Graffiti: Art or Vandalism Essay examples
1453 WordsMar 25th, 20146 Pages
Most people can argue that there is a fine distinction between what is recognized as art and vandalism. The individual is often faced with uncertainty when the topic of graffiti arises. The public often portray graffiti as a destructive act towards his or her surroundings however; graffiti can also be considered a form of self-expression. Many questions can be made pertaining to the graffiti movement, but the main question is graffiti a crime or an art? The answers lie in the complex phrase of “beauty is in the eye of the beholder”.
Graffiti portrays contemporary sub-cultured art through its versatility and bold attractiveness on the communal grounds. In the 1970s, graffiti was blatantly acknowledged as territorial graffiti where…show more content…
“In contrast to government-commissioned public art, street art is illicit and subversive in nature. Therefore, most street artists, including Banksy, use pseudonyms to avoid legal prosecution for vandalism.”(Chung 27) Banksy’s street art does not focus on competing with rival artists, but focuses on engaging with a broader audience in a deeper level. He provokes his audience by deeply expressing out various social practices that helps viewers to reflect and confront certain aspects together as a community. (27) The underlying message of Banksy’s art can lead towards an active involvement of street art within the community.
“Street art is omnipresent in urban streets and is a rish source of inspiration for artistic creativity. . . It possesses the aesthetic voices of the ordinary and enables resistance for the marginalized. Banksy’s street art, in particular, can guide students to think about various social and political issues and to reflect upon the immediate, if not unjust, world in which they live, to transform that world, and to
Graffiti: Art Or Vandalism? Essay
Art: the ultimate form of self expression. But, what constitutes an art? And, who decides? These very questions plague society as it tries to decide and define the official status of graffiti--art or vandalism? Because it has found its way into art galleries and because of the community of artists who challenge and inspire each other, graffiti should be considered art and as a way to express oneself.
The origin and history of graffiti is not what one might expect. Believed to have been created by a Philadelphia high school student named Cornbread in 1967, it was a bold effort to catch the attention of a girl (De Melker). In this same time period, graffiti sprung up in New York as well. It was “one among many forms of social protest” during the 1960s, “an era marked by social unrest” (Prahlad). Graffiti artists, often known as “writers”, used graffiti as a form of protest, most clearly exemplified in the “‘bombing’ (painting) of subway trains in direct response to the bombing of Cambodia and Vietnam” (Prahlad). The graffiti movement reached its peak in the 1970s, also known as graffiti’s “golden age” (Ehrlich). “The modern graffiti movement, associated with the hip-hop culture of break dancing and rap music, started primarily among black and Latino teenagers in Philadelphia and New York in the late 1960s” (Derfner 30). The tagging phenomenon spread far and fast because these artists “usually wrote on subway cars, which had the advantage of moving their writing across the city” (Derfner 30). This dispersion increased the popularity of graffiti, and the movement spread from city to city, painting the nation.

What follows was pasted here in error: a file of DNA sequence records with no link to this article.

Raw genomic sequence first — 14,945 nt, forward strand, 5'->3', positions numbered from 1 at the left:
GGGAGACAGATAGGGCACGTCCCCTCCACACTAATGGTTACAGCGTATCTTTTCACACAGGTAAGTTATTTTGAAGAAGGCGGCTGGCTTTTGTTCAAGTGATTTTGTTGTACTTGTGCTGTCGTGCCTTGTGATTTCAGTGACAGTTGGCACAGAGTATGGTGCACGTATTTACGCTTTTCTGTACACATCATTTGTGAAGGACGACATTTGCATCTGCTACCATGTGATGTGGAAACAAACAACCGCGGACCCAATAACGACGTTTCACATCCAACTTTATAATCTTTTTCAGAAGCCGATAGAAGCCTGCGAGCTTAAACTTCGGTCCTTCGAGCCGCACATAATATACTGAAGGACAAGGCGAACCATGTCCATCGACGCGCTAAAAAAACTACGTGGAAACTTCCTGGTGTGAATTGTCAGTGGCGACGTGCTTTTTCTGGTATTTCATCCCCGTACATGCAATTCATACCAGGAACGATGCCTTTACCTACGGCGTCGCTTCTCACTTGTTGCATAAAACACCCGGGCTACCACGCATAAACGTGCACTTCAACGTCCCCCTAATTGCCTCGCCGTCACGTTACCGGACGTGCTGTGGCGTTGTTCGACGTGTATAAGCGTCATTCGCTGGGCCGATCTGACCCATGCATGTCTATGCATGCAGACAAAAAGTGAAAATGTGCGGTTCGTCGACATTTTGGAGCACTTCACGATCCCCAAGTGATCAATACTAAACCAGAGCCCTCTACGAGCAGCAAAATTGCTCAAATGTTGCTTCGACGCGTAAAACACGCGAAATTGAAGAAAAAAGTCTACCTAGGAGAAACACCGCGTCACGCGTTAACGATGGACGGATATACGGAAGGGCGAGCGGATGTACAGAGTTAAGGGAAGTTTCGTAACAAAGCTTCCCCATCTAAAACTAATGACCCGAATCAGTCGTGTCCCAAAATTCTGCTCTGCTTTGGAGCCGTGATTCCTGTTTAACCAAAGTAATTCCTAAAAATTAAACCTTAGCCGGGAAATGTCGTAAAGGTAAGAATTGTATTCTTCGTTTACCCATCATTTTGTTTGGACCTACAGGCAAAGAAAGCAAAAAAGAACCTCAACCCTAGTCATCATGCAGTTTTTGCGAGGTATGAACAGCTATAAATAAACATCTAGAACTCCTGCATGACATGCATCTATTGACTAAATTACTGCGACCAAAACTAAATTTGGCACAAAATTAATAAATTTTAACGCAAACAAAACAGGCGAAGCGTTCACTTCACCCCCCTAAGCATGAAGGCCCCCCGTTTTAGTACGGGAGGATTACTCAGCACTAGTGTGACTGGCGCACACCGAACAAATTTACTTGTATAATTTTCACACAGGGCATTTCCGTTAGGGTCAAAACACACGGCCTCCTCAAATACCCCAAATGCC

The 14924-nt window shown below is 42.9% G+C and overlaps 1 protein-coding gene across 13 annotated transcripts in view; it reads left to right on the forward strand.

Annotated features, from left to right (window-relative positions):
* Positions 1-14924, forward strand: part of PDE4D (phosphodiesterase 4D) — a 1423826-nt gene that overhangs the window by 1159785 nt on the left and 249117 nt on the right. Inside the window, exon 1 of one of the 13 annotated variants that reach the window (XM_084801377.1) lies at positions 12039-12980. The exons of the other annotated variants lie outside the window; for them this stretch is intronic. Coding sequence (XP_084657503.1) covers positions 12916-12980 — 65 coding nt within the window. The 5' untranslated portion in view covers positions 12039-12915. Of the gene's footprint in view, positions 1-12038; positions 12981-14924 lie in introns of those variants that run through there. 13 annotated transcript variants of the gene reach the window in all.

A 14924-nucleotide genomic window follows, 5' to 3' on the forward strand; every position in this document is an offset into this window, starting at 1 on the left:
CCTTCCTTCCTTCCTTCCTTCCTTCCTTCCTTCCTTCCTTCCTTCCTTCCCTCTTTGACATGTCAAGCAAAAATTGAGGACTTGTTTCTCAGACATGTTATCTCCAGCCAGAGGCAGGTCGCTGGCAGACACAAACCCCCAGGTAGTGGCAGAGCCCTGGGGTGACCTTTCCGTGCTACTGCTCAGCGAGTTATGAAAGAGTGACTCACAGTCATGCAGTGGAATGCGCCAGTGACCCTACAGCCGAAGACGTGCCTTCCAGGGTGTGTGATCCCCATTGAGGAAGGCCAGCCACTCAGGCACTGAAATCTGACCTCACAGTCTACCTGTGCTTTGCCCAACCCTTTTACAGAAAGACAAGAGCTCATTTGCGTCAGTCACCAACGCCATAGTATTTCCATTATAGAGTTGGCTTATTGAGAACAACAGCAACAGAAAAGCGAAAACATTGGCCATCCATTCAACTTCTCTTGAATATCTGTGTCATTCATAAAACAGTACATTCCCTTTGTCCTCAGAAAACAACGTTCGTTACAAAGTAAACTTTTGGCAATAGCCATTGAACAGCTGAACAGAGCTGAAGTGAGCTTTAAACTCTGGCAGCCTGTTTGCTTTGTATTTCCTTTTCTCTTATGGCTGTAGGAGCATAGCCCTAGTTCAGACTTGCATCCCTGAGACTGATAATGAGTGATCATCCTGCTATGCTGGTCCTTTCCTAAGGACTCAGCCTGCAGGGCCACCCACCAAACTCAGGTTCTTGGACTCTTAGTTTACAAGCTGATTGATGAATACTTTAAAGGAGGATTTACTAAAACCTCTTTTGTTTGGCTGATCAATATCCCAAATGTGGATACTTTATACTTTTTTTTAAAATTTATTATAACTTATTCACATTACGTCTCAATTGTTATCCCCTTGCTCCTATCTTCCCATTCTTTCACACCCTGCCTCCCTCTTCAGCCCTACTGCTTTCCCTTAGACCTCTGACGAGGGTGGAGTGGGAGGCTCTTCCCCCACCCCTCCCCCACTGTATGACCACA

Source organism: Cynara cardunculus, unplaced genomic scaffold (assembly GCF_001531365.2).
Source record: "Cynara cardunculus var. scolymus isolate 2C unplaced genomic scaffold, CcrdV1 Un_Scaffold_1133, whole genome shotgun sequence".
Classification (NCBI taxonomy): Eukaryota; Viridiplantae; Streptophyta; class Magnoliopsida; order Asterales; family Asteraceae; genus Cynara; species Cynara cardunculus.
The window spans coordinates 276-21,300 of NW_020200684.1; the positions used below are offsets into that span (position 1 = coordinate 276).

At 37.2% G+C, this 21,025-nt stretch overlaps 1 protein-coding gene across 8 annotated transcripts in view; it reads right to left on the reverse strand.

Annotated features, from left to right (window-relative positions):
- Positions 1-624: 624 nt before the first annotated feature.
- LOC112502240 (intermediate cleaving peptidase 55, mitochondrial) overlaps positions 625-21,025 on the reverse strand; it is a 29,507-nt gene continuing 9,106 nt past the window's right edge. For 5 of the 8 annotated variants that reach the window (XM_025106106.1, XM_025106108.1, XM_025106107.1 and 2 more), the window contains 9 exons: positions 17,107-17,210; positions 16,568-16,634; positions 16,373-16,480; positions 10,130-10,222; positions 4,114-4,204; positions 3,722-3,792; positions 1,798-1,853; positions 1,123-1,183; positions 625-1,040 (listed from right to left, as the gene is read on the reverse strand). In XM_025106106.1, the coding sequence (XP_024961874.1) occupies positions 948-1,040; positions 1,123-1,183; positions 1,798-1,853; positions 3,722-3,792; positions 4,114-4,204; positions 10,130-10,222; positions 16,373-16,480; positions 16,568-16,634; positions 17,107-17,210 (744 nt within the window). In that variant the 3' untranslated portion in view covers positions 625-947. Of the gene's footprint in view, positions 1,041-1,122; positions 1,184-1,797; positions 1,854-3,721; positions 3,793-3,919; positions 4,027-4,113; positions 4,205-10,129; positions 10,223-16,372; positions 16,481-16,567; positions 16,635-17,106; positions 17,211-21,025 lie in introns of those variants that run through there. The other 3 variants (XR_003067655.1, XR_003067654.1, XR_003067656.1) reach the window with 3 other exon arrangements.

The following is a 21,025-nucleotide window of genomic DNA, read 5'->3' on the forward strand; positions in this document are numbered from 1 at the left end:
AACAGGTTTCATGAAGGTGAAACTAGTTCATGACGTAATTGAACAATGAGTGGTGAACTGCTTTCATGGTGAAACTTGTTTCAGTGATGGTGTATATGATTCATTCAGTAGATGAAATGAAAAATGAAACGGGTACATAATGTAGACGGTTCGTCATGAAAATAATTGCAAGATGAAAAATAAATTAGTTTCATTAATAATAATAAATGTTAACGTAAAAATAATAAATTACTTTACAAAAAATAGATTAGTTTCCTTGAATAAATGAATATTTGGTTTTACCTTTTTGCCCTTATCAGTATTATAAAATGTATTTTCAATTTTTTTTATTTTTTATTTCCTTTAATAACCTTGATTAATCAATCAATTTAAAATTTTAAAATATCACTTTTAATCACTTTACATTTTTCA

The influx of graffiti in urban cities raised some concerns with citizens. City officials were the main adversaries. So much so that “New York established an anti-graffiti task force and an undercover graffiti police unit and spent many millions of dollars on experimental solvents” (Derfner 30). Many cities view graffiti as dirty and worthless; for example, the city of San Antonio has arranged an anti-graffiti campaign in which the city boldly states “graffiti is ugly” (“Graffiti”). This attitude towards graffiti and the obsession with ridding cities of graffiti sparked the ever-present negative outlook on the craft, spoiling its artistic value.
This negative shadow on the art form of graffiti has caused the decline of the graffiti movement. As many have predicted, “graffiti may eventually disappear” (“The Writing's on the Wall; Graffiti”). Graffiti has already begun to dwindle from what was once a flourishing art movement, to an almost disesteemed hobby. However, a soiled reputation is not the only culprit in the murder of authentic graffiti. The occupation of the current generation with technology and social media has caused many artists to focus solely on selling their work and gaining attention through social networking platforms. Another, perhaps more common, reason for the decline is the improvement of police work and punishments for...
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